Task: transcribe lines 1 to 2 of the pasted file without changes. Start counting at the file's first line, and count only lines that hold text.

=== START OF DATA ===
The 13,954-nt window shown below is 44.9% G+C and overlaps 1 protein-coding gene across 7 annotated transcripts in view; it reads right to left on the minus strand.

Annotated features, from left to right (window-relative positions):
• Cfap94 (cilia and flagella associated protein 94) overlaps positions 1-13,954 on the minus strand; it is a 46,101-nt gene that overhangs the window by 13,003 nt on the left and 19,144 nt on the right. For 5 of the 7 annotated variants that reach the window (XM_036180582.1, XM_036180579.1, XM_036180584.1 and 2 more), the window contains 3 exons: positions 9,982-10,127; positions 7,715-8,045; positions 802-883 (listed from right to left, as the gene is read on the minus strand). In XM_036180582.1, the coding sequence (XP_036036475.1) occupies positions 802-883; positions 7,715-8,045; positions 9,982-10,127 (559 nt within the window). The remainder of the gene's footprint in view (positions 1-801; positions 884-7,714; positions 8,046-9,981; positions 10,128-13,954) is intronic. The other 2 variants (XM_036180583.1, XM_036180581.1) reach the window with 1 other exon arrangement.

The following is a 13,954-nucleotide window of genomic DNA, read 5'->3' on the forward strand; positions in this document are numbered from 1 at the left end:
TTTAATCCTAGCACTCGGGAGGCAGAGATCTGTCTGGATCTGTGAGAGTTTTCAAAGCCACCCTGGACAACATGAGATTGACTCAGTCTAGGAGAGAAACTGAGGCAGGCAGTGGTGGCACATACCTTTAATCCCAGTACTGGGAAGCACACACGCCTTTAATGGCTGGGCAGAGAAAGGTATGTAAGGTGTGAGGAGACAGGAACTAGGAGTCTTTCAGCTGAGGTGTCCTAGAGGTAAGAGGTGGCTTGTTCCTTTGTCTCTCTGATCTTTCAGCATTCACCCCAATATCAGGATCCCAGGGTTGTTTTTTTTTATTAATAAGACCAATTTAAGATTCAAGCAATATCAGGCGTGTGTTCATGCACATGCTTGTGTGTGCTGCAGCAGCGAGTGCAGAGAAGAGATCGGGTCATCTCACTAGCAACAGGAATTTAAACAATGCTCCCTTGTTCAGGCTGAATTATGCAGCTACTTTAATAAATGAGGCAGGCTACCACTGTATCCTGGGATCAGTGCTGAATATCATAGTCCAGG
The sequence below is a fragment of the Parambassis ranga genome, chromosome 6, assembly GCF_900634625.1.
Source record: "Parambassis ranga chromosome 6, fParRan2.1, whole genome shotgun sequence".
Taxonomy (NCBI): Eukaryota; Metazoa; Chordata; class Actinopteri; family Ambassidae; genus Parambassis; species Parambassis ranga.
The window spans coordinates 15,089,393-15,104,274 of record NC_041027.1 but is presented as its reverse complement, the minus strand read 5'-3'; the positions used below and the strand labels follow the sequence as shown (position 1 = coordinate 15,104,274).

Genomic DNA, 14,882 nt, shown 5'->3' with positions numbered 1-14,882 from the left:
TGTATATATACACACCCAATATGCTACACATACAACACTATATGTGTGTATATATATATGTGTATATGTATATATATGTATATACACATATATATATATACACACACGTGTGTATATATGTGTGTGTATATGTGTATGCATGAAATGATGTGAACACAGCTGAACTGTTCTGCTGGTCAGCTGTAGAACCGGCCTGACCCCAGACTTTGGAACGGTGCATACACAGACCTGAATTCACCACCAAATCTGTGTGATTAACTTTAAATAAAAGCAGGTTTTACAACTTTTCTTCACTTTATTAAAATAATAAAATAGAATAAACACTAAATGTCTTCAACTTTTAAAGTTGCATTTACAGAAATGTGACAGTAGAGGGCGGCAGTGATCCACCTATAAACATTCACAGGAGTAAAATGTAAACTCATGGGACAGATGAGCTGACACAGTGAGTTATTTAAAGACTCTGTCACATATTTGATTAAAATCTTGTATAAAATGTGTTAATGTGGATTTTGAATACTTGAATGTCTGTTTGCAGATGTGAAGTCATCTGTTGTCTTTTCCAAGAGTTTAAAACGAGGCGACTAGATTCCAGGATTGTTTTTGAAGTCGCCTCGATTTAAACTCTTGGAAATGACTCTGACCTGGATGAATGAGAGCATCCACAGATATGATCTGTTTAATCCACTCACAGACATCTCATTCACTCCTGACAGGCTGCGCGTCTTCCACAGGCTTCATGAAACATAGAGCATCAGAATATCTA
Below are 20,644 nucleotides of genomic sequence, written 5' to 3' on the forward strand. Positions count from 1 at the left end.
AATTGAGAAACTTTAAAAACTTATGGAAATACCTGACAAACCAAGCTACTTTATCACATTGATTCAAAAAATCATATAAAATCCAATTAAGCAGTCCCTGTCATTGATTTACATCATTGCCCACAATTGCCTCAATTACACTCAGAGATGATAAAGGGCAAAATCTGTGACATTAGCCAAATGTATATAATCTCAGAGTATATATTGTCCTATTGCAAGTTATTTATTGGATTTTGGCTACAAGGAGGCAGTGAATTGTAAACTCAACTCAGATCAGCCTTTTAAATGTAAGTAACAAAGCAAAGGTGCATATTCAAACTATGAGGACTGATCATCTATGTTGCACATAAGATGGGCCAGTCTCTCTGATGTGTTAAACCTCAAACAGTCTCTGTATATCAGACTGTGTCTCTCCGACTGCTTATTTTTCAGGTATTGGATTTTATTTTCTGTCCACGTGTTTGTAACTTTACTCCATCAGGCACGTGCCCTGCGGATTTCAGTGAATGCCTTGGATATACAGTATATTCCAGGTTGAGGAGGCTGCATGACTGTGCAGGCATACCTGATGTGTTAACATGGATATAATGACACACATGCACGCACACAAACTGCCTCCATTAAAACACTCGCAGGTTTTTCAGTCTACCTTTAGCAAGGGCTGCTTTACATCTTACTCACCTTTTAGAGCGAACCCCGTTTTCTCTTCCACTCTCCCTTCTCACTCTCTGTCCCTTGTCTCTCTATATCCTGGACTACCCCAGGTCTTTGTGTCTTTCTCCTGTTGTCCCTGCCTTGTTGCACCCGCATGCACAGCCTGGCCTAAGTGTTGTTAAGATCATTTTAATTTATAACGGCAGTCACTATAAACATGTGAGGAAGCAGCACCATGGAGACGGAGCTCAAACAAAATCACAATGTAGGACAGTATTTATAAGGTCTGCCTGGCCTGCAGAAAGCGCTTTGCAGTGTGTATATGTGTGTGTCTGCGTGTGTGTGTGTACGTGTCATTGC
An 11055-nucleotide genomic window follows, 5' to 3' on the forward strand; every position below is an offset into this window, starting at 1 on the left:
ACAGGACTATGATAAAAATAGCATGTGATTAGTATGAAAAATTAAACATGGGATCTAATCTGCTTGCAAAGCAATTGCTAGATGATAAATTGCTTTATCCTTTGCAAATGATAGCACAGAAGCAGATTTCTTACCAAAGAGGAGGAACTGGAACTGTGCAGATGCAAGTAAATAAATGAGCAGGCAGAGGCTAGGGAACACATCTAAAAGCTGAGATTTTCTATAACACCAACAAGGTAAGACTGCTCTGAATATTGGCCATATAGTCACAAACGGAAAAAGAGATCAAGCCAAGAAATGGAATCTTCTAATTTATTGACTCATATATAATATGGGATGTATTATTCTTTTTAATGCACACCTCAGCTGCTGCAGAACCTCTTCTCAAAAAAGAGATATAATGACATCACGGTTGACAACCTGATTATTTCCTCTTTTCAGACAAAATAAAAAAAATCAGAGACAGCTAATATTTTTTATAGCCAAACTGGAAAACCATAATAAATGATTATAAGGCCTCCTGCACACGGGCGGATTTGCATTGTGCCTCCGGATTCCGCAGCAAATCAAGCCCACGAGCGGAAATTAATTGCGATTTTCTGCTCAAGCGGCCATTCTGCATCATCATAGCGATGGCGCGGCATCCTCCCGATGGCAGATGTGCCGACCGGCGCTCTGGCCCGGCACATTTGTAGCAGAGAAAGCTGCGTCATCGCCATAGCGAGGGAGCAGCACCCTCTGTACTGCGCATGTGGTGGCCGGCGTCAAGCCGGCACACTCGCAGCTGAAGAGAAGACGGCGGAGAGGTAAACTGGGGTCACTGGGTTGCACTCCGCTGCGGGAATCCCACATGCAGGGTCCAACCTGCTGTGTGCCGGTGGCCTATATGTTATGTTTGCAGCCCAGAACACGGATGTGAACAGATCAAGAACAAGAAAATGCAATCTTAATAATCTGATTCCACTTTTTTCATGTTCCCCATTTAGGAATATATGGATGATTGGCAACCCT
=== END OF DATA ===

The 13,954-nt window shown below is 44.9% G+C and overlaps 1 protein-coding gene across 7 annotated transcripts in view; it reads right to left on the minus strand.

Annotated features, from left to right (window-relative positions):